Why vaping could be a silver bullet

Adam Lehodey

June 24, 2020

It’s the largest preventable cause of death. It kills five times more people than road accidents each year. It amounts to millions of hours of lost productivity and costs our health systems billions. I am, of course, referring to smoking.

If we are serious about improving our health outcomes after coronavirus, it is essential that we take action to combat nicotine-related deaths. Fortunately, we already have the answer: e-cigarettes.

Smoking is dangerous because it involves the inhalation of thousands of combusted chemicals, including nicotine, the addictive component. It is not the nicotine itself that is harmful, but the chemical reactions associated with burning the tobacco in order for it to be inhaled.

When combustion occurs, carbon monoxide, CO2, heavy metals, and tar, all of which are toxic to humans when inhaled, are released. It is the burning process itself that causes cancer and is harmful to the body.

The tar released when anything is burnt kills the cilia cells in the lungs and the heavy metals inhaled interfere with metabolic processes. Breathing in any kind of smoke is harmful, including car exhausts and the smoke released from the herbal, tobacco-free cigarettes used by actors.

Cigarette smoke is especially harmful thanks to the extra chemicals added by tobacco manufacturers, like ammonia, a product used in cleaning products and fertiliser. The combustion of tobacco produces over 6,000 separate chemicals, including at least 300 toxic ones and over 70 that are known to be carcinogenic.

The health impacts of nicotine have been endlessly examined in countless studies. They overwhelmingly point to the conclusion that nicotine is not itself harmful to adults. This view is corroborated by studies looking at the consumption of tobacco in other forms, such as chewing tobacco or smokeless tobacco.

In Sweden for instance, researchers studied a popular product called Snus, a form of tobacco which user place under their upper lip. It found that when nicotine is consumed in this form, free from carcinogenic smoke particles, there was no increased risk of heart attack or atherosclerosis.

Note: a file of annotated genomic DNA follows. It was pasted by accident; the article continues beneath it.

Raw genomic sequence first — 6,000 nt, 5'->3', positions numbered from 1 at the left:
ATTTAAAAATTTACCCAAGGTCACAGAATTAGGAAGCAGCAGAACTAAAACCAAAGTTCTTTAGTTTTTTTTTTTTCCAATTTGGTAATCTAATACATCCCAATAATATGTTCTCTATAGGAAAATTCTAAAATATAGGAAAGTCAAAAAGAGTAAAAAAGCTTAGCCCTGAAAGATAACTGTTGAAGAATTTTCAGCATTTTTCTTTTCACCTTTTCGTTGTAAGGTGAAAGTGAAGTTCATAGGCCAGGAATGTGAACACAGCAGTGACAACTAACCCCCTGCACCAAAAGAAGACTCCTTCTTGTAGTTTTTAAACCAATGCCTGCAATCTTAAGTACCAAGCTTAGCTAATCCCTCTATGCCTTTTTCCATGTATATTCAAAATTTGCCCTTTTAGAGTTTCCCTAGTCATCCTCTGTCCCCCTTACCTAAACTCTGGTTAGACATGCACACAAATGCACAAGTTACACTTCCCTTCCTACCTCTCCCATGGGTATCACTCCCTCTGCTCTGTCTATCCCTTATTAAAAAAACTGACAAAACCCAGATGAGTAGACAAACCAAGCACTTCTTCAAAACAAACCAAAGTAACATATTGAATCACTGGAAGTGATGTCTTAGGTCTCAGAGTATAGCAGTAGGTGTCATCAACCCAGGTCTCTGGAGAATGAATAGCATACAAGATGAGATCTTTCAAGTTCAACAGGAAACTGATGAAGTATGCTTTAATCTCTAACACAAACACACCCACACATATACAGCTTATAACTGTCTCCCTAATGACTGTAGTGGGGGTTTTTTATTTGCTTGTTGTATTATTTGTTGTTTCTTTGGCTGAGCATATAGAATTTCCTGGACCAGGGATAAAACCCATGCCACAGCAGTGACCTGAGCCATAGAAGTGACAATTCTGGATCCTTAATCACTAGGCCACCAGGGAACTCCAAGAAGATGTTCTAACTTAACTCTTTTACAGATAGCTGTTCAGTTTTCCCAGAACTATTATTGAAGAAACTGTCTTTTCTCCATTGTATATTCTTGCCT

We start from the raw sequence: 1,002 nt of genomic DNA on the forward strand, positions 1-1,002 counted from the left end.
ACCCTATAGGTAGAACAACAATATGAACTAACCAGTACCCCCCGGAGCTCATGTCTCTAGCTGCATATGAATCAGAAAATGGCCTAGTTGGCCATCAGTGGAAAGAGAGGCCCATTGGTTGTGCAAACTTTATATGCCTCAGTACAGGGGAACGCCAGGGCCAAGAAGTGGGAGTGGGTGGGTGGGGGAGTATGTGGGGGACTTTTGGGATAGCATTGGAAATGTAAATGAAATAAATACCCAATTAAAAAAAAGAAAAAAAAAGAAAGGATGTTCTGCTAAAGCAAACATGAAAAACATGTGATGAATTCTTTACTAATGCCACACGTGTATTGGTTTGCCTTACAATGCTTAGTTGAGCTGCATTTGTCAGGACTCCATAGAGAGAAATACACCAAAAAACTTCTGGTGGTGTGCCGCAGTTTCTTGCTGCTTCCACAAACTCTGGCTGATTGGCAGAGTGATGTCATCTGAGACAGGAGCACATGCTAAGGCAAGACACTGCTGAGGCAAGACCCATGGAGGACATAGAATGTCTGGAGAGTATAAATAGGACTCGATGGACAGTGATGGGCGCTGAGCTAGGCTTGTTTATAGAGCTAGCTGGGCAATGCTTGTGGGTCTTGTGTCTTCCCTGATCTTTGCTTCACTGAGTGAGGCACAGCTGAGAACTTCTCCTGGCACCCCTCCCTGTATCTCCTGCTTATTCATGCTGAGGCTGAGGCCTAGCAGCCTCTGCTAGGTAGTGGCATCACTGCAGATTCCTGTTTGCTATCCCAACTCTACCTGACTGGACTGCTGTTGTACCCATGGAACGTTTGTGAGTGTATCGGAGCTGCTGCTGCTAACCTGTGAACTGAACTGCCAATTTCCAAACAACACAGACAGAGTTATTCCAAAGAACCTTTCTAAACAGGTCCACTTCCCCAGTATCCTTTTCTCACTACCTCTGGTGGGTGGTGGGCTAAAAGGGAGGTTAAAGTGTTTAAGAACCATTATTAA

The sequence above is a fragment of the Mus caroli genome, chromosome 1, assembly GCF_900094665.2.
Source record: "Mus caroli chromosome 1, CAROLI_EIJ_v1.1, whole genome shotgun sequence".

E-cigarettes, therefore, enable those who wish to consume nicotine to do so in a safe and easy way. If we are to end put an end to deaths associated with nicotine, we must incentivise their use over that of traditional cigarettes.

One significant reason why people are moving to e-cigarettes is the ability to consume nicotine in different flavours, which gives vaping an edge, and means people are more likely to stop smoking permanently.

These products are not without controversy. Critics point out that these flavours are attracting young people who would not otherwise have begun smoking to vaping. The truth behind this claim, though, remains unclear. A recent study found that the advertising of flavoured e-cigarettes does not increase the likelihood that children and adolescents will begin to use e-cigarettes.

While more research is needed and the industry should continue to work with health officials and psychologists, we should not pursue the bans on e-cigarette flavours implemented in some US states.

Allowing vaping in some indoor areas where children are not present, such as bars and casinos, would serve as another useful incentive to switch to e-cigarettes. The risk of allowing vaping in all public areas, while it would no doubt encourage many more smokers to make the switch, is that it could normalise the habit.

This is problematic, as one of the key reasons why smoking rates have declined is because it is not seen as normal, but is stigmatised. Allowing vaping in bars, adult-only sections of certain restaurants, some workplaces and other public venues such as casinos would encourage many more people to make the switch and thereby improve health outcomes for everyone.

Exempting e-cigarettes from VAT would also have a substantial impact. Exempting vape products, which are currently taxed at the standard 20% VAT rate, would make them markedly cheaper. That would encourage people, especially those in lower-income groups where smoking rates are higher, to make the switch.

The decrease in VAT revenue would be more than balanced out by savings in the NHS as fewer people require treatment for smoking-related diseases. In utilitarian terms, this would also have a far greater impact on public health than most other health measures.

We should not be afraid to experiment and encourage innovation in these fields, and we should approach such topics in an open-minded and pragmatic manner if we are to solve the issue of nicotine-related deaths for good.


  • Adam Lehodey works for an MP in the House of Commons and is an incoming student to a dual degree programme between SciencesPo and Columbia University.

Written by Adam Lehodey

Adam Lehodey works for an MP in the House of Commons and is an incoming student to a dual degree programme between SciencesPo and Columbia University.


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